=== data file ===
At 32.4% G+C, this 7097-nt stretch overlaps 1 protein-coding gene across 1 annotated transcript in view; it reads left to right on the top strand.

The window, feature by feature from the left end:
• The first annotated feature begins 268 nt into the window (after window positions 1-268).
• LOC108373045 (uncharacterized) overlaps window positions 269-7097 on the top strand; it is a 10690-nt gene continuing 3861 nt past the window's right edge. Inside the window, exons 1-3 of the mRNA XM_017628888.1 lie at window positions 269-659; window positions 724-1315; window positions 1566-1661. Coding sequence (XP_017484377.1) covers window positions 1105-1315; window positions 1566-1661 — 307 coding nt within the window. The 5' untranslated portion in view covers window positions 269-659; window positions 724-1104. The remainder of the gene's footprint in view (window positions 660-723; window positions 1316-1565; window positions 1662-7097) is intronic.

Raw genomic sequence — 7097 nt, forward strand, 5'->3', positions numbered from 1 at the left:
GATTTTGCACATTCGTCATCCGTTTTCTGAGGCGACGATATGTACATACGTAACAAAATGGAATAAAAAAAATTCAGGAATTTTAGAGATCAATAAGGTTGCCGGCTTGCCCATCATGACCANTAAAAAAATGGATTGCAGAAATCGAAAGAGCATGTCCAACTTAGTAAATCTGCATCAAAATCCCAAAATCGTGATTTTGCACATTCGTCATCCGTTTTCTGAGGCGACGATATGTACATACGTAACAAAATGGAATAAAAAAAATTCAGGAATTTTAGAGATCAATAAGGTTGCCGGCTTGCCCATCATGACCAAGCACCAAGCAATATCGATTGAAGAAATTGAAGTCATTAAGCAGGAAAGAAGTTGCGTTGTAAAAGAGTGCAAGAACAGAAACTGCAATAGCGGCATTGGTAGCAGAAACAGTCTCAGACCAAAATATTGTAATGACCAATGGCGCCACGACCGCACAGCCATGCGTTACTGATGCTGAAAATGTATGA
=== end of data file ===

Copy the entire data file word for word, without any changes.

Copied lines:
At 32.4% G+C, this 7097-nt stretch overlaps 1 protein-coding gene across 1 annotated transcript in view; it reads left to right on the top strand.

The window, feature by feature from the left end:
• The first annotated feature begins 268 nt into the window (after window positions 1-268).
• LOC108373045 (uncharacterized) overlaps window positions 269-7097 on the top strand; it is a 10690-nt gene continuing 3861 nt past the window's right edge. Inside the window, exons 1-3 of the mRNA XM_017628888.1 lie at window positions 269-659; window positions 724-1315; window positions 1566-1661. Coding sequence (XP_017484377.1) covers window positions 1105-1315; window positions 1566-1661 — 307 coding nt within the window. The 5' untranslated portion in view covers window positions 269-659; window positions 724-1104. The remainder of the gene's footprint in view (window positions 660-723; window positions 1316-1565; window positions 1662-7097) is intronic.

Raw genomic sequence — 7097 nt, forward strand, 5'->3', positions numbered from 1 at the left:
GATTTTGCACATTCGTCATCCGTTTTCTGAGGCGACGATATGTACATACGTAACAAAATGGAATAAAAAAAATTCAGGAATTTTAGAGATCAATAAGGTTGCCGGCTTGCCCATCATGACCANTAAAAAAATGGATTGCAGAAATCGAAAGAGCATGTCCAACTTAGTAAATCTGCATCAAAATCCCAAAATCGTGATTTTGCACATTCGTCATCCGTTTTCTGAGGCGACGATATGTACATACGTAACAAAATGGAATAAAAAAAATTCAGGAATTTTAGAGATCAATAAGGTTGCCGGCTTGCCCATCATGACCAAGCACCAAGCAATATCGATTGAAGAAATTGAAGTCATTAAGCAGGAAAGAAGTTGCGTTGTAAAAGAGTGCAAGAACAGAAACTGCAATAGCGGCATTGGTAGCAGAAACAGTCTCAGACCAAAATATTGTAATGACCAATGGCGCCACGACCGCACAGCCATGCGTTACTGATGCTGAAAATGTATGA